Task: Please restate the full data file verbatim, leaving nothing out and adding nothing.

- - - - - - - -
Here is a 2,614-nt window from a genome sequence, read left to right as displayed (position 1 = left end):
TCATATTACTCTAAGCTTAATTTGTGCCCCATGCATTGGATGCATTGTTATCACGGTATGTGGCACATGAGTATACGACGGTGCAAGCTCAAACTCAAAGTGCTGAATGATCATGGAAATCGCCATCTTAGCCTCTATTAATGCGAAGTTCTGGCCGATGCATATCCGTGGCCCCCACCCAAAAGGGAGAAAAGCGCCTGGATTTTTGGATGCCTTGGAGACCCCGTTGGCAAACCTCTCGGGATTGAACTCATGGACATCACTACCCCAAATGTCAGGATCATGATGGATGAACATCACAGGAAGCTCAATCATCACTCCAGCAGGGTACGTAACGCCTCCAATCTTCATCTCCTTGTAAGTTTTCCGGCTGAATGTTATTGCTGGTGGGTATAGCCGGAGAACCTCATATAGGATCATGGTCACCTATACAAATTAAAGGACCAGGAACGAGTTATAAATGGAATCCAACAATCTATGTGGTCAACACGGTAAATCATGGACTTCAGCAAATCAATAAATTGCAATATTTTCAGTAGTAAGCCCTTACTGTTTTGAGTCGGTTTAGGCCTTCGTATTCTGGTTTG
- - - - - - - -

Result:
Here is a 2,614-nt window from a genome sequence, read left to right as displayed (position 1 = left end):
TCATATTACTCTAAGCTTAATTTGTGCCCCATGCATTGGATGCATTGTTATCACGGTATGTGGCACATGAGTATACGACGGTGCAAGCTCAAACTCAAAGTGCTGAATGATCATGGAAATCGCCATCTTAGCCTCTATTAATGCGAAGTTCTGGCCGATGCATATCCGTGGCCCCCACCCAAAAGGGAGAAAAGCGCCTGGATTTTTGGATGCCTTGGAGACCCCGTTGGCAAACCTCTCGGGATTGAACTCATGGACATCACTACCCCAAATGTCAGGATCATGATGGATGAACATCACAGGAAGCTCAATCATCACTCCAGCAGGGTACGTAACGCCTCCAATCTTCATCTCCTTGTAAGTTTTCCGGCTGAATGTTATTGCTGGTGGGTATAGCCGGAGAACCTCATATAGGATCATGGTCACCTATACAAATTAAAGGACCAGGAACGAGTTATAAATGGAATCCAACAATCTATGTGGTCAACACGGTAAATCATGGACTTCAGCAAATCAATAAATTGCAATATTTTCAGTAGTAAGCCCTTACTGTTTTGAGTCGGTTTAGGCCTTCGTATTCTGGTTTG